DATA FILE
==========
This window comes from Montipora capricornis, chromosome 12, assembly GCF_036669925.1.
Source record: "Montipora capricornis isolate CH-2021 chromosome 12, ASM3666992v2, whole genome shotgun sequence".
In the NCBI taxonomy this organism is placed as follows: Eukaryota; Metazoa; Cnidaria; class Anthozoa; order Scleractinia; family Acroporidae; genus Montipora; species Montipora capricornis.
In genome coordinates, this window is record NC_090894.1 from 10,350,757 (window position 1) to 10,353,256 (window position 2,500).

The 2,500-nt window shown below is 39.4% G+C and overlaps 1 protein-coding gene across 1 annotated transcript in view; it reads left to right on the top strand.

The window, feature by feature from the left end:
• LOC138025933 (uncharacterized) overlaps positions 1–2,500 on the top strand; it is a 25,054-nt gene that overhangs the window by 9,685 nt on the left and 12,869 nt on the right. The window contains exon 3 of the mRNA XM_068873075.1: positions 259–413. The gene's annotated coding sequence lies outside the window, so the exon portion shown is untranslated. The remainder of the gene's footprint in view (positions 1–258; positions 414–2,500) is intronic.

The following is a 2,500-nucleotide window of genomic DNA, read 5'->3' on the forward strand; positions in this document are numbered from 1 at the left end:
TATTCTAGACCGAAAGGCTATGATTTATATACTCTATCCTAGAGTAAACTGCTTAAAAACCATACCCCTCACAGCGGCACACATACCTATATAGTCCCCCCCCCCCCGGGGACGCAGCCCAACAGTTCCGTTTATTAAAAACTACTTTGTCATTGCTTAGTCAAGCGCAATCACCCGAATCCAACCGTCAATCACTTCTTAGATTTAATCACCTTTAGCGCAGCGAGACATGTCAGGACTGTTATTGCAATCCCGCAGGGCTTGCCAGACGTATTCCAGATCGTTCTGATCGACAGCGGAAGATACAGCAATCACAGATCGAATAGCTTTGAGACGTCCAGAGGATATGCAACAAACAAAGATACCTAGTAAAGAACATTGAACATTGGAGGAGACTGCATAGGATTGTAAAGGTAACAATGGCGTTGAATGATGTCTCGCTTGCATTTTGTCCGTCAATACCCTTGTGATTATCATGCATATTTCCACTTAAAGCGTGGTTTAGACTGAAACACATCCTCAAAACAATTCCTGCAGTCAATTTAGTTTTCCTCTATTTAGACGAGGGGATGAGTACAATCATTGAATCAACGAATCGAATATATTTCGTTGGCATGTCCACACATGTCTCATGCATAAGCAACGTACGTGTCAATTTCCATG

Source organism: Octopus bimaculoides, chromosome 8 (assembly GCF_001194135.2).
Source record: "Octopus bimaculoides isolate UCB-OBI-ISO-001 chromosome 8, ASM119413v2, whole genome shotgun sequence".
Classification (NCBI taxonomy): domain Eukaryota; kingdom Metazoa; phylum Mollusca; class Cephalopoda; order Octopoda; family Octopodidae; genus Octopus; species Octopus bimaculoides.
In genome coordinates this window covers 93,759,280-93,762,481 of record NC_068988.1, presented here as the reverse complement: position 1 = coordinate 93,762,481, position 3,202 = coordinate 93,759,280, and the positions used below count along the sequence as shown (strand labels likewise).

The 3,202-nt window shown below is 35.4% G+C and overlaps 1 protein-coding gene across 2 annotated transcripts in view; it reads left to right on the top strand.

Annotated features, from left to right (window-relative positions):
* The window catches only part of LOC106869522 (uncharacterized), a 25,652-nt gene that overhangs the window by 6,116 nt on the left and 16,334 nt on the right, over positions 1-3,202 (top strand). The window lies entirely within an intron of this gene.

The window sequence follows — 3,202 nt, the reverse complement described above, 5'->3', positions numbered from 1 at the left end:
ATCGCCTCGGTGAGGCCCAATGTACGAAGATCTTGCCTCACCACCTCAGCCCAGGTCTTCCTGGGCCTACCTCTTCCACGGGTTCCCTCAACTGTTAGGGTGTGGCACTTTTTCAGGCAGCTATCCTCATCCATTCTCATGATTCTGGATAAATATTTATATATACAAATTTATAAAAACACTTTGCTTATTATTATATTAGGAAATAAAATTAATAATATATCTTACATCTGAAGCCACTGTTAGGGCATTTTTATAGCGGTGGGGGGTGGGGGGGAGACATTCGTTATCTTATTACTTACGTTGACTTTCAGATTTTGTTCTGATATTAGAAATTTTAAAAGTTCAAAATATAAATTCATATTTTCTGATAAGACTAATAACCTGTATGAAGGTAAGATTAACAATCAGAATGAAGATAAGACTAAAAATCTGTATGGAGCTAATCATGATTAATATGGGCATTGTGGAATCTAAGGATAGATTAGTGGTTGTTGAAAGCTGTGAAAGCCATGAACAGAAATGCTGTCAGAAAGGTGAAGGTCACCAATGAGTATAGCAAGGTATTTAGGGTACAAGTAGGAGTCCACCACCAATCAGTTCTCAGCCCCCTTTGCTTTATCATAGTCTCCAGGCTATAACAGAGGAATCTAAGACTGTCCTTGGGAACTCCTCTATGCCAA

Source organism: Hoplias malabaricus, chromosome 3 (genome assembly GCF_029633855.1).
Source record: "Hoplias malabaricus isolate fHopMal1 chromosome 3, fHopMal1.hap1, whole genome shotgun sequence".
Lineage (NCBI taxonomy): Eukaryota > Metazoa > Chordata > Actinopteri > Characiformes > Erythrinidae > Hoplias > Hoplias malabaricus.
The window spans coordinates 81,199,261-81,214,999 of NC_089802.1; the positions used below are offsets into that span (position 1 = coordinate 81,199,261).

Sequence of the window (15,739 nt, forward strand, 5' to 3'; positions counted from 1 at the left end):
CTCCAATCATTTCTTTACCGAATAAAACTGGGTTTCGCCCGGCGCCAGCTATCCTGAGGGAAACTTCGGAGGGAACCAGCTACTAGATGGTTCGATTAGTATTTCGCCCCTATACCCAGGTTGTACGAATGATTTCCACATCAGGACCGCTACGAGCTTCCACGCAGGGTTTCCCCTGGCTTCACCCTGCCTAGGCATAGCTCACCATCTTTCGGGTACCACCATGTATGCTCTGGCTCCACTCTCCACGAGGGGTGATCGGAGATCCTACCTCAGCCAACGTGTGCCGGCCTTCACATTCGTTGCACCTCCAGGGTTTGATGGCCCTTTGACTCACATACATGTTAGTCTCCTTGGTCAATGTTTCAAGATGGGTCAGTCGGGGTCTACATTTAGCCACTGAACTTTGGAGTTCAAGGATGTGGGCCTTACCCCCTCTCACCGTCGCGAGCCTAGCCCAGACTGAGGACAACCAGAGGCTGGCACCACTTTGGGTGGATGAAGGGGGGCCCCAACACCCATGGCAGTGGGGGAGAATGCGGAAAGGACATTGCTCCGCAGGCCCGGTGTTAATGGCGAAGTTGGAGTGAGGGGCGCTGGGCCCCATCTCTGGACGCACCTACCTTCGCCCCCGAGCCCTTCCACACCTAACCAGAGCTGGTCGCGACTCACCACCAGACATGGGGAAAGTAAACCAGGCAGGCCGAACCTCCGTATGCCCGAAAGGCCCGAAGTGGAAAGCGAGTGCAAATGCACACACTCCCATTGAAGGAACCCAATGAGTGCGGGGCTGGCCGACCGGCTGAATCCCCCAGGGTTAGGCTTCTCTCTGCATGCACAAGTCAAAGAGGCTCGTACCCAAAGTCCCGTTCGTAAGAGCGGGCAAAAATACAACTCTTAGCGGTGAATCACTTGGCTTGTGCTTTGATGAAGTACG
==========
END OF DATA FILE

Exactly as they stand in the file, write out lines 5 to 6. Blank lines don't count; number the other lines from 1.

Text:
The 2,500-nt window shown below is 39.4% G+C and overlaps 1 protein-coding gene across 1 annotated transcript in view; it reads left to right on the top strand.

The window, feature by feature from the left end: